Investigating the police
Published on 4/3/2008 by the Times Union
So, what's worse -- a police review board that goes six years without meeting, or one that can't do its job, as it should be done, when it does meet?
In Troy, Mayor Harry Tutunjian's office concedes that what it calls the strongest police department in the Capital Region's safest city could benefit from putting the unfortunately named Police Objective Review Committee -- think of that acronym, and all is implications -- back in business. The committee would be meeting again just as a special prosecutor is investigating allegations that two city police officers used excessive force in arresting two men.
It's worth asking just what the Troy committee might accomplish, though. Albany certainly provides an example of how not to go about reviewing potential police misconduct.
The Albany Citizens Police Review Board is so weak that it isn't even informed about multiple complaints against a specific police officer. The Common Council's determination to change that has it making a demand that should have been met when the board was created eight years ago.
Council members Dominick Calsolaro and Barbara Smith are demanding that the board be strengthened. It's critical that the board know if a complaint against an officer is the first one or if it's instead one more time an officer's conduct has been questioned.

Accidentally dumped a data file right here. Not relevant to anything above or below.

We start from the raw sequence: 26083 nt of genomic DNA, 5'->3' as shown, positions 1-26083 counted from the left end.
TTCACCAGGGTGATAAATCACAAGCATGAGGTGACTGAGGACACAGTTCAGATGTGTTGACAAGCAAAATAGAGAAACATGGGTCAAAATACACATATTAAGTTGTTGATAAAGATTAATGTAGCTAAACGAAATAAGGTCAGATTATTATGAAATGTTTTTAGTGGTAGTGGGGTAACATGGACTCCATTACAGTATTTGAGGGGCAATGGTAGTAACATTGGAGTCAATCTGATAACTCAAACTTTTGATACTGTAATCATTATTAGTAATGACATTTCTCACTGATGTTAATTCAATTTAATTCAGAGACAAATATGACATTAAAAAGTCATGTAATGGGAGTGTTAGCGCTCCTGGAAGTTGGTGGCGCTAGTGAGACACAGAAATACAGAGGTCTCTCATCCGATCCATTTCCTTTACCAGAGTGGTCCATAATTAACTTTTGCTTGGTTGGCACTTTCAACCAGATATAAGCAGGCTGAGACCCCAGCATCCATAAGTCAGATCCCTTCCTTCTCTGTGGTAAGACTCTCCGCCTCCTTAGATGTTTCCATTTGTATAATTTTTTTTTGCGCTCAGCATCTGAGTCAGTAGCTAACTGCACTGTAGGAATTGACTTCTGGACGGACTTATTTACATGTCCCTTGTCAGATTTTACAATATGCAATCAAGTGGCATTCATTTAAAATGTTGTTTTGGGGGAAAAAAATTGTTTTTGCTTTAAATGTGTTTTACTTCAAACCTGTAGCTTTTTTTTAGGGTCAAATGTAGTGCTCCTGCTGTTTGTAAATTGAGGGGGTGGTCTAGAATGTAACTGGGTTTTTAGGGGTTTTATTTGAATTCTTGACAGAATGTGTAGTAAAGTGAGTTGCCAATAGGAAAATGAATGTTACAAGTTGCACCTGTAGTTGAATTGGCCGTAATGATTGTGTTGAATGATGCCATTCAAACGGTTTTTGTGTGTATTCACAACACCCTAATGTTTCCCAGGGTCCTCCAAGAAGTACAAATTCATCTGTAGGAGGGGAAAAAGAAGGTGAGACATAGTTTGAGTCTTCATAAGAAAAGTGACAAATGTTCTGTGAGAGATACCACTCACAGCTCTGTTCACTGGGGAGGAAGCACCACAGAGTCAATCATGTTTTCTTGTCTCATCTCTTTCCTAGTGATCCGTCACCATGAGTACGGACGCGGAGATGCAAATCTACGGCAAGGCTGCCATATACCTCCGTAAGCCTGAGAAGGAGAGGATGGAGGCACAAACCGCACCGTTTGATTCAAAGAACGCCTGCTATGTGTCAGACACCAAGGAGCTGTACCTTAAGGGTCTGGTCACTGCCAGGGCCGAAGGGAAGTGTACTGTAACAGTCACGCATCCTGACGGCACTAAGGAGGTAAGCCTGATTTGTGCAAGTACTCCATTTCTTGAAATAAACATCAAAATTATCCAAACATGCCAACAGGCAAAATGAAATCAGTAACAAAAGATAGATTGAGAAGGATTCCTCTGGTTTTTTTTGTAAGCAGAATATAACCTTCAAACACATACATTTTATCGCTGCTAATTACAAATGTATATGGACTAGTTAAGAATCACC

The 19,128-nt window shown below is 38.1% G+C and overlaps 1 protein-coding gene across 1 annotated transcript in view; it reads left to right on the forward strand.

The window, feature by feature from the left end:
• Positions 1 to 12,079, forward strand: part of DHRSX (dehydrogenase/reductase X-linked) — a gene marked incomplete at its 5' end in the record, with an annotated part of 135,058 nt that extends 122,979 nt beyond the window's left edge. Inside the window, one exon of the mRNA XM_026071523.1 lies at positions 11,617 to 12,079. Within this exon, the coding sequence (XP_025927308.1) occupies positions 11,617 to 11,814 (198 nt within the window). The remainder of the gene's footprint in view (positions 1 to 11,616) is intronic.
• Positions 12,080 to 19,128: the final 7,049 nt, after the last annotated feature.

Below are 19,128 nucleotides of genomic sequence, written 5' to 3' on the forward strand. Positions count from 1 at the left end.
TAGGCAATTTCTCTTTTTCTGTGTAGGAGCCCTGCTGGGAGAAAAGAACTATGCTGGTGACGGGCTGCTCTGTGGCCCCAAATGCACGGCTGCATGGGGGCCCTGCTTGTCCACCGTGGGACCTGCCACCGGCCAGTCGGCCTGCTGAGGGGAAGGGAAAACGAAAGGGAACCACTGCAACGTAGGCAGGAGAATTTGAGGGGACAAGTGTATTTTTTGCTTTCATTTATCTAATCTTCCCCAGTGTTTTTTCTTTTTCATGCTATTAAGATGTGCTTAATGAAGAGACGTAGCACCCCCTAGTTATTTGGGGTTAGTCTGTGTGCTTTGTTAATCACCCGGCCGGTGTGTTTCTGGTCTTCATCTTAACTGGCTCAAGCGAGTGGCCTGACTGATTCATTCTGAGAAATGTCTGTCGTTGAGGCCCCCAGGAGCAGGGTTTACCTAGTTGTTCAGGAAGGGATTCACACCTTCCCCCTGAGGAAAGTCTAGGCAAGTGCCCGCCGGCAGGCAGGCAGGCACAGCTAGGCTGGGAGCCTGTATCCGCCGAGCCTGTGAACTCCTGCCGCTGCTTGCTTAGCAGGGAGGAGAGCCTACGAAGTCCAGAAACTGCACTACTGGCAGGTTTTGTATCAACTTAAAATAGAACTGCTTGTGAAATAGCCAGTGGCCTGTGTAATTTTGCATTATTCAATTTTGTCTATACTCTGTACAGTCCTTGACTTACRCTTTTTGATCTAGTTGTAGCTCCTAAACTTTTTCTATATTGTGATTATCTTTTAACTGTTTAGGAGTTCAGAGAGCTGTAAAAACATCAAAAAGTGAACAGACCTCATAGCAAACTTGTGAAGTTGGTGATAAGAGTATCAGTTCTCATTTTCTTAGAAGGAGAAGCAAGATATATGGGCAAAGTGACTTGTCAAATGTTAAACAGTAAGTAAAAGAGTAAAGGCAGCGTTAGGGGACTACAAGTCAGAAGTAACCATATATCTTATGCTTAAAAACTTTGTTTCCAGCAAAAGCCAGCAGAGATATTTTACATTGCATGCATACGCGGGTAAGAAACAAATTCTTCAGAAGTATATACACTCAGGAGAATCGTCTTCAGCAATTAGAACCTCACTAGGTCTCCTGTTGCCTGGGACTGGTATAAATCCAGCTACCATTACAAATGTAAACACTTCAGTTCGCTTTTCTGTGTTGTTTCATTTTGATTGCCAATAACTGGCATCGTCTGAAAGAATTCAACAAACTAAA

Even if the law were changed, and Mr. Calsolaro and Ms. Smith were to win what would be a significant political victory, the police board still would be operating in the dark. Knowing that there's a cop on the force with multiple complaints against him or her isn't much of a substitute for know that officer's actual identity.
There's this problem, too. Not all complaints even get to the board. Police Chief James Tuffey says complaints don't have to be reported to the board, if the people making them don't want them to be.
Of course, more information about police officers is too much for Christian Mesley, president of the Albany Police Officers Union. To hear him, the problem isn't the police, it's the citizens who make complaints against them. He wants the Common Council to go after people who make false complaints against police.
The council, though, has more pressing business, namely to make Albany's police board more effective than Troy's. Then again, Troy's board might not be much more powerful in operation than out of operation. Just like in Albany, the Troy board has no subpoena power. It can't require civilian witnesses or police officers to testify.
The Troy police review committee was established, in 1997, for much the same reason the Albany board was created three years later. Citizens demanded it, especially those in the minority community. To deny those boards access to the information they need is as much a disservice to the public as not having any procedure for civilian complaints and civilian review.
THE ISSUE: Police review boards in both Albany and Troy need more power.
THE STAKES: If they can't adequately investigate complaints, what's the point? Political posturing?